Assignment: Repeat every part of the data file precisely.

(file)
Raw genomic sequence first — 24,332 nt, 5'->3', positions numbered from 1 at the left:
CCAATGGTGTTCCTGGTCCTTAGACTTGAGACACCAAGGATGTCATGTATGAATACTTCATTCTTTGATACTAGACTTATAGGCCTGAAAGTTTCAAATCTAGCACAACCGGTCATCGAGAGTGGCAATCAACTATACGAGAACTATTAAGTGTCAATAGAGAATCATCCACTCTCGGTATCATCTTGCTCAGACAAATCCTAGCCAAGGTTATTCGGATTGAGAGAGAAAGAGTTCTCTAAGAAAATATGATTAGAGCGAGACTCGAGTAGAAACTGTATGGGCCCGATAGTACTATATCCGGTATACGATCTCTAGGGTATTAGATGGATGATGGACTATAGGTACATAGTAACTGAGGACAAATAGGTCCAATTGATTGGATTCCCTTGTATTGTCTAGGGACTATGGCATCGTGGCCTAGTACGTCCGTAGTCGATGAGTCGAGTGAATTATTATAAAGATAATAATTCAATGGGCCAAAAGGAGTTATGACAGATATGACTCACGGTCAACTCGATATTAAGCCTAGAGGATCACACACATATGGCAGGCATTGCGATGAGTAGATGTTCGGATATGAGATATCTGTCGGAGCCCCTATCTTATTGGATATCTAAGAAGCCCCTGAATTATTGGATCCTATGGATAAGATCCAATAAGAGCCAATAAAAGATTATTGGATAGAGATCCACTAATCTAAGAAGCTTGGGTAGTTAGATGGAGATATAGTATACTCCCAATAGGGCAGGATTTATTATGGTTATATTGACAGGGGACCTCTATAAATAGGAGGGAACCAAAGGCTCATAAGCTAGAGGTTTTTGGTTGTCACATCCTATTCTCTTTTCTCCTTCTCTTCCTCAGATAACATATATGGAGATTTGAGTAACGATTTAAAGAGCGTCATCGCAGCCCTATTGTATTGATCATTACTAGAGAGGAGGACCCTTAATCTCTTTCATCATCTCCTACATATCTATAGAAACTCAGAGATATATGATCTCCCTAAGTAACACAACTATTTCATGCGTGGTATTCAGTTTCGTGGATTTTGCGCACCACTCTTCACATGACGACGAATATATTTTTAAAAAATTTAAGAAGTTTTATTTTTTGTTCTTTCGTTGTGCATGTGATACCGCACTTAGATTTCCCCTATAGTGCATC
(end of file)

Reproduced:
Raw genomic sequence first — 24,332 nt, 5'->3', positions numbered from 1 at the left:
CCAATGGTGTTCCTGGTCCTTAGACTTGAGACACCAAGGATGTCATGTATGAATACTTCATTCTTTGATACTAGACTTATAGGCCTGAAAGTTTCAAATCTAGCACAACCGGTCATCGAGAGTGGCAATCAACTATACGAGAACTATTAAGTGTCAATAGAGAATCATCCACTCTCGGTATCATCTTGCTCAGACAAATCCTAGCCAAGGTTATTCGGATTGAGAGAGAAAGAGTTCTCTAAGAAAATATGATTAGAGCGAGACTCGAGTAGAAACTGTATGGGCCCGATAGTACTATATCCGGTATACGATCTCTAGGGTATTAGATGGATGATGGACTATAGGTACATAGTAACTGAGGACAAATAGGTCCAATTGATTGGATTCCCTTGTATTGTCTAGGGACTATGGCATCGTGGCCTAGTACGTCCGTAGTCGATGAGTCGAGTGAATTATTATAAAGATAATAATTCAATGGGCCAAAAGGAGTTATGACAGATATGACTCACGGTCAACTCGATATTAAGCCTAGAGGATCACACACATATGGCAGGCATTGCGATGAGTAGATGTTCGGATATGAGATATCTGTCGGAGCCCCTATCTTATTGGATATCTAAGAAGCCCCTGAATTATTGGATCCTATGGATAAGATCCAATAAGAGCCAATAAAAGATTATTGGATAGAGATCCACTAATCTAAGAAGCTTGGGTAGTTAGATGGAGATATAGTATACTCCCAATAGGGCAGGATTTATTATGGTTATATTGACAGGGGACCTCTATAAATAGGAGGGAACCAAAGGCTCATAAGCTAGAGGTTTTTGGTTGTCACATCCTATTCTCTTTTCTCCTTCTCTTCCTCAGATAACATATATGGAGATTTGAGTAACGATTTAAAGAGCGTCATCGCAGCCCTATTGTATTGATCATTACTAGAGAGGAGGACCCTTAATCTCTTTCATCATCTCCTACATATCTATAGAAACTCAGAGATATATGATCTCCCTAAGTAACACAACTATTTCATGCGTGGTATTCAGTTTCGTGGATTTTGCGCACCACTCTTCACATGACGACGAATATATTTTTAAAAAATTTAAGAAGTTTTATTTTTTGTTCTTTCGTTGTGCATGTGATACCGCACTTAGATTTCCCCTATAGTGCATC